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Cebu Pacific to open Clark-Narita route by 3rd quarter

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CEBU PACIFIC said it will start flying to Japan from its hub in Clark by the third quarter as it aims to cater to travelers from Central and North Luzon.

In a statement on Tuesday, the budget carrier said it will open a Clark-Narita route on Aug. 9 which will serve four flights weekly — every Monday, Wednesday, Friday and Sunday.

“There is so much untapped potential in Clark, and we are committed to expanding our Clark hub to expand tourism, trade and investment opportunities. This will open up the areas around Clark to more investors and entrepreneurs,” Cebu Pacific Vice-President for Marketing Candice Jennifer A. Iyog said.

“With direct air service between Clark and Narita, it will be easier for Japanese tourists to access destinations in Pampanga, Pangasinan, Baguio, La Union and the rest of Luzon. Conversely, it will also be easier for residents in these areas to enjoy Tokyo, with a direct flight from Clark,” she added.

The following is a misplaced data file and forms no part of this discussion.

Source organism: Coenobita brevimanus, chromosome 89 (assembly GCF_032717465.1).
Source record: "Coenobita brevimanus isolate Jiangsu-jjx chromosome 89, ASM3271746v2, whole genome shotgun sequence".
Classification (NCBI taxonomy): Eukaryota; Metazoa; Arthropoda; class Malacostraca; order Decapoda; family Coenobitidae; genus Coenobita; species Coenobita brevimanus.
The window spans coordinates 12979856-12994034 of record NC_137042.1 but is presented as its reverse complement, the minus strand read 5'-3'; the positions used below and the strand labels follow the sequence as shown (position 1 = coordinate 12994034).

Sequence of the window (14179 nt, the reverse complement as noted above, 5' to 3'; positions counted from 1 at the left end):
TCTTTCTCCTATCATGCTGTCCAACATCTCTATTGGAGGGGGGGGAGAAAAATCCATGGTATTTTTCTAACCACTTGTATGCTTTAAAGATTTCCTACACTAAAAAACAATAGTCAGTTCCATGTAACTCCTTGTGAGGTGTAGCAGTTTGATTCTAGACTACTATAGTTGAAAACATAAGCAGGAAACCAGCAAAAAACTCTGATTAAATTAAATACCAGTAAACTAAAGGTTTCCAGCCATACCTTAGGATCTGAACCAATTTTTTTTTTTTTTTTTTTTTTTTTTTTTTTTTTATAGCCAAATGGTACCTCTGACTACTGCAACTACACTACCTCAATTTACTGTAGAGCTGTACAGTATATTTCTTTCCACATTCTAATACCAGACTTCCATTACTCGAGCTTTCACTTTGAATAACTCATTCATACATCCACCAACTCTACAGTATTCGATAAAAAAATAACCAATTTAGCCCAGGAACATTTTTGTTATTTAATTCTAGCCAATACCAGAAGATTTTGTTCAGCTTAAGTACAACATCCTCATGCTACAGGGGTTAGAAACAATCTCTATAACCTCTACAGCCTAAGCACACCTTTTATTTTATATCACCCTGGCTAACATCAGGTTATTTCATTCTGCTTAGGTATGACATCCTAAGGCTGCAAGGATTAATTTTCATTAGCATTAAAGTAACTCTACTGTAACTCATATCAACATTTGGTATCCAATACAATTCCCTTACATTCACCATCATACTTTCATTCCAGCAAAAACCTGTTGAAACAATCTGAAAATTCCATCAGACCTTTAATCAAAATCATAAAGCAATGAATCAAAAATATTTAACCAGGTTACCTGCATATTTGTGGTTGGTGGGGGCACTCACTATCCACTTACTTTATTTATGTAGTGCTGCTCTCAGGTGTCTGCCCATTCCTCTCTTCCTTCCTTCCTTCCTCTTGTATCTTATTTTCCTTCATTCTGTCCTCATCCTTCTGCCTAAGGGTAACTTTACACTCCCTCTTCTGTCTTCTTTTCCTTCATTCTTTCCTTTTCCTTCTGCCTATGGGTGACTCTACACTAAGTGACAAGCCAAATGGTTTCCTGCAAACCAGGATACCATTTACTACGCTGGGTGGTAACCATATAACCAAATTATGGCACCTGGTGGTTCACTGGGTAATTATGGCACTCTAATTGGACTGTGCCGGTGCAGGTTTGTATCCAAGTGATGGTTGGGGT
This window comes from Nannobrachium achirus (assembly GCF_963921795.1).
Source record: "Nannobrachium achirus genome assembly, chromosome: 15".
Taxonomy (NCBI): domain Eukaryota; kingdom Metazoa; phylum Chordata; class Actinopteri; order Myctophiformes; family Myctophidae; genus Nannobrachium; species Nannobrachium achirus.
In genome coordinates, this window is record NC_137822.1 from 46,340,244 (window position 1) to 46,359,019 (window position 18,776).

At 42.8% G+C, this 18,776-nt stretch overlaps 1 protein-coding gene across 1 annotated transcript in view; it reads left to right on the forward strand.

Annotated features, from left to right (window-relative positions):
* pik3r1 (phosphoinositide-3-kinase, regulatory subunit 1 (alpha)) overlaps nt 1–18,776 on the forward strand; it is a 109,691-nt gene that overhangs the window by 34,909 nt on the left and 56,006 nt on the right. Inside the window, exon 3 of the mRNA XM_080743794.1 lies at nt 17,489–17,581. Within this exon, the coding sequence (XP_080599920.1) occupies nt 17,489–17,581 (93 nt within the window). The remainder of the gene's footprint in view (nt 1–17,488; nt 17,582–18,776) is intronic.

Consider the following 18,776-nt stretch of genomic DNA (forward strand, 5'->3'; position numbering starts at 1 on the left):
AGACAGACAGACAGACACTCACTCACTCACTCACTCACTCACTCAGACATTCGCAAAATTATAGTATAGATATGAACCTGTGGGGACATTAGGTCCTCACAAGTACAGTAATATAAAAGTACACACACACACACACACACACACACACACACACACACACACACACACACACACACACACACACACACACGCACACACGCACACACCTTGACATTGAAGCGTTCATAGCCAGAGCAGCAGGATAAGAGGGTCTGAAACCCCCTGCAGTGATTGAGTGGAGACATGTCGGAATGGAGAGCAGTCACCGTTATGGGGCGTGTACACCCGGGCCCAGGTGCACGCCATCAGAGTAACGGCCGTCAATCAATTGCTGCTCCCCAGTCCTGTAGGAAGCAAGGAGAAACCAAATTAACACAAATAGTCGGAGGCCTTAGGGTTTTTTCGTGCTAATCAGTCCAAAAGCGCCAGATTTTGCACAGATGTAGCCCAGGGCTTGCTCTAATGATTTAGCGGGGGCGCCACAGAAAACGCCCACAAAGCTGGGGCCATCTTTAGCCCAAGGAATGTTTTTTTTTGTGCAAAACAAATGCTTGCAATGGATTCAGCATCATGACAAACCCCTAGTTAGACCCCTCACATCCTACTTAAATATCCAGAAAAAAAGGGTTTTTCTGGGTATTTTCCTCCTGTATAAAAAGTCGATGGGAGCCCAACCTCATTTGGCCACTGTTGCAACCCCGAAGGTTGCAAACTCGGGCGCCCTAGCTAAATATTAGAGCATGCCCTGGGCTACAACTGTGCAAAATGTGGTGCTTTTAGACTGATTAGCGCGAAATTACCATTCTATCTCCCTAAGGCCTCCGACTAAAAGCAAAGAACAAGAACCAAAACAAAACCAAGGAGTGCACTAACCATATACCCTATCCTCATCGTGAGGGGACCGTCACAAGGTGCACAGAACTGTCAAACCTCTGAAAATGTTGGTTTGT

The Gokongwei-led airline currently offers flights to Japan from its hubs in Manila and Cebu. It has routes to Osaka, Narita, Nagoya and Fukuoka from Manila; and to Narita from Cebu.

Cebu Pacific had earlier said it wants to develop its hub in Clark by adding more routes that will link it to popular tourist destinations. Aside from Japan, Cebu Pacific had also announced it will start serving direct flights from Clark to Iloilo and Bacolod on Aug. 9; and daily flights from Clark to Puerto Princesa on Oct. 9.




“The four new routes will boost Cebu Pacific’s total capacity in Clark by 40% in 2019 alone, following a 75% increase in 2018 with the launch of direct commercial air service to and from Davao and Panglao (Bohol); as well as additional frequency for the Clark-Macau route,” it said.

Cebu Pacific currently offers direct flights from Clark to Cebu, Caticlan, Tagbilaran, Davao, Singapore, Macau, and Hong Kong.

In 2018, the listed firm slashed its net income 50% to P3.9 billion from P7.9 billion the previous year, largely due to the high fuel prices and volatility of the Philippine peso. — Denise A. Valdez

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